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APRIL 2009






Evaluation of Design Methods to Determine Scour Depths for Bridge Structures PROBLEM
Scour, an engineering term for erosion, is the result of the erosive action of flowing water excavating and carrying away material from the bed and banks of streams and from around the piers and abutments of bridges. For analysis purposes, total scour at a bridge foundation consists of three independent components: (1) long-term aggradations or degradations of the river/stream bed, (2) general scour (including contraction scour) at the bridge, and (3) local scour at the piers or abutments of the bridge. Aggradations and degradations are longterm stream bed elevation changes. Aggradations are the deposition of material eroded from the channel or watershed upstream of the bridge, while degradations are the lowering or scouring of the stream bed due to a deficit in sediment supply from upstream. General scour is a lowering of the stream bed across the stream or waterway bed at the bridge, usually resulting from contraction of the flow or from other conditions such as flow around a bend. Contraction scour is the removal of bed material due to the reduction of flow area of a stream at flood stage either by a natural contraction of the stream channel or by a bridge. General scour is different from long-term degradations in that general scour may be cyclic and/or related to the passing of a flood. Local scour is the removal of bed material from around piers, abutments, spurs, and embankments due to an acceleration of flow and resulting vortices induced by obstructions to the flow. Pier scour and abutment scour are the local scours that happen at the pier and abutment, respectively. Pier scour is the removal of the bed material around the foundation of a pier; abutment scour is the removal of the bed material around an abutment at the junction between a bridge and embankment. Two conditions exist for contraction and local scour: clear water and live bed scour. Clear water scour occurs when no movement of the bed material is involved in the flow upstream of the structure, while live bed scour takes place when there is transport of bed material from the upstream into the crossing.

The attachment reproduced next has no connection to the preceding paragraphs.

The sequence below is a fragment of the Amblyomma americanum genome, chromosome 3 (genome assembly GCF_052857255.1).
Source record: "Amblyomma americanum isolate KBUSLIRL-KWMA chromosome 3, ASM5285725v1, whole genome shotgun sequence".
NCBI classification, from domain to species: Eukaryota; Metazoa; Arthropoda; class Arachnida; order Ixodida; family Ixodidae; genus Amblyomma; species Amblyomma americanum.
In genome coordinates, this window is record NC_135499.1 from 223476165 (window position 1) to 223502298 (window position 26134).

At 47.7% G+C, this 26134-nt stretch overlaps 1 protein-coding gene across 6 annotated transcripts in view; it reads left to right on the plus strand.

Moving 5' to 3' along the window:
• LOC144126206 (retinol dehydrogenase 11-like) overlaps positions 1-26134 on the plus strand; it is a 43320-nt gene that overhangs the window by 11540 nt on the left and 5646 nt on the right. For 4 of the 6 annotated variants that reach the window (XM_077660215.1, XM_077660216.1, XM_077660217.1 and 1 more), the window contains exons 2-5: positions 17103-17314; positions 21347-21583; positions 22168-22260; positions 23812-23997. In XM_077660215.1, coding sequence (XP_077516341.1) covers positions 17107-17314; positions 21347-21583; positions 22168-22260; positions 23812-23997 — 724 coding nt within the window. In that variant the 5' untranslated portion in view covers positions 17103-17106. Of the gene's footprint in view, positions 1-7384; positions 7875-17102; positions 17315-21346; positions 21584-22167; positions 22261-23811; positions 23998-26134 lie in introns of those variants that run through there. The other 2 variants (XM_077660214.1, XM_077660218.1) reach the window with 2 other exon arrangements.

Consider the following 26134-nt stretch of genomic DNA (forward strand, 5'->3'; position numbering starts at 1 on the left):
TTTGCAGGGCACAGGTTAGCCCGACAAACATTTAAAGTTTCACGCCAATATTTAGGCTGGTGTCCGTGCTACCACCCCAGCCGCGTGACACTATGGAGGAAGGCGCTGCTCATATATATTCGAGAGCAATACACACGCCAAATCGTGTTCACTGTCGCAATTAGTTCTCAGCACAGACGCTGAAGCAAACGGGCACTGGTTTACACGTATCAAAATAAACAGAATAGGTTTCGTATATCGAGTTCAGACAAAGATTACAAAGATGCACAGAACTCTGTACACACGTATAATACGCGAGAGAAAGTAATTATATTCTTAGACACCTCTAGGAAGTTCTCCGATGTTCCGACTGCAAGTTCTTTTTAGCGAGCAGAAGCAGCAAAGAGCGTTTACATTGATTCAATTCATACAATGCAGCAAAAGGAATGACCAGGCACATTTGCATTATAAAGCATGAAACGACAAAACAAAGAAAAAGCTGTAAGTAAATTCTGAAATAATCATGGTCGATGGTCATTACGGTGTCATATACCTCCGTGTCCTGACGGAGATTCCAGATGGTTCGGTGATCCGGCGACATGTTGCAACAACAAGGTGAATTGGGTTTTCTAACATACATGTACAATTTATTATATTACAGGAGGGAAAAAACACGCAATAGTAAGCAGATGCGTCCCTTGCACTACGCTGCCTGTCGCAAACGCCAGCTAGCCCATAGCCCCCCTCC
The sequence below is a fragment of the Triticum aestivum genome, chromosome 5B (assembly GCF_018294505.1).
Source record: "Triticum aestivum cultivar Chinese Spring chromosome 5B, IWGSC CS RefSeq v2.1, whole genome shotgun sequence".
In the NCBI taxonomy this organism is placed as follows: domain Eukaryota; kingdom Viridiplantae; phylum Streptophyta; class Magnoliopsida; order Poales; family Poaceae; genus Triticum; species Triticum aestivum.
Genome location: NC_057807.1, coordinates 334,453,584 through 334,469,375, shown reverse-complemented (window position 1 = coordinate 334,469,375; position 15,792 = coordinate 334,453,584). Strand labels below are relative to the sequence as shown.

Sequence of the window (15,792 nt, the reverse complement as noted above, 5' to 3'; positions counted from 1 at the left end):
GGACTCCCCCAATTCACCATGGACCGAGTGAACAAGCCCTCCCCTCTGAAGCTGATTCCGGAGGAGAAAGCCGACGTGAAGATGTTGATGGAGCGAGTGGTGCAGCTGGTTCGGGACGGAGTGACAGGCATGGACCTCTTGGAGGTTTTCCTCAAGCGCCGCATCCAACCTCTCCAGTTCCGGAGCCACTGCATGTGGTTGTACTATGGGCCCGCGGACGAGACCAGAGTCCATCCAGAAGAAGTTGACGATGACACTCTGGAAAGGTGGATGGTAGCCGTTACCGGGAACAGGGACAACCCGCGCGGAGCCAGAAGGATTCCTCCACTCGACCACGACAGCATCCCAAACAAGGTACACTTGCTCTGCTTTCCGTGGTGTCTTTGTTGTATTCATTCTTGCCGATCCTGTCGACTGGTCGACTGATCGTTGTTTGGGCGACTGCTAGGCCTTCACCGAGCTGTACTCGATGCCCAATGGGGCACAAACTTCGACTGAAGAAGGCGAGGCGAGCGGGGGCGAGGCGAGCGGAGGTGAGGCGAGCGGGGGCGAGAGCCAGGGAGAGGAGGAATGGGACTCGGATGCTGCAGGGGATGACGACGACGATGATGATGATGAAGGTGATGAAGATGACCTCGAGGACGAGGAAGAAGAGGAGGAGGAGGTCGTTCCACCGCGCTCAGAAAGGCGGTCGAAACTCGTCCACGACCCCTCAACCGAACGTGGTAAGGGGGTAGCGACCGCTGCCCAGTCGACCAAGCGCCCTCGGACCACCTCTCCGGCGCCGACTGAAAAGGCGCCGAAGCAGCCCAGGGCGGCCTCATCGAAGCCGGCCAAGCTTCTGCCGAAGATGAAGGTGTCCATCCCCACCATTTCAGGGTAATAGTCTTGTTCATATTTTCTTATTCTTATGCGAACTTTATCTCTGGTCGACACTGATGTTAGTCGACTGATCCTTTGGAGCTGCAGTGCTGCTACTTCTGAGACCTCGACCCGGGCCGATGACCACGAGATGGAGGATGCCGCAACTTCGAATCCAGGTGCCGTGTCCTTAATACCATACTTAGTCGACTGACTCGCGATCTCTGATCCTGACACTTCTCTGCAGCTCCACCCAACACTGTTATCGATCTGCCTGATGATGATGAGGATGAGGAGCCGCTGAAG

Start Date: April 1, 2009 Duration: 24 months End Date: April 1, 2011 Funding: State: TT-REG Principal Investigator: Guoping Zhang, Ph.D., P.E. Associate Professor Louisiana State University Administrative Contact: Chris Abadie, P.E. Associate Director, Research LTRC 225-767-9124 Technical Contact: Walid Alaywan, MSCE, P.E. Sr. Structures Research Engineer LTRC

SPECIAL POINTS OF INTEREST: Problem Addressed Objectives of Research Methodology Used Implementation Potential

Figure 1 Schematic illustration of scour at a cylindrical pier by vortices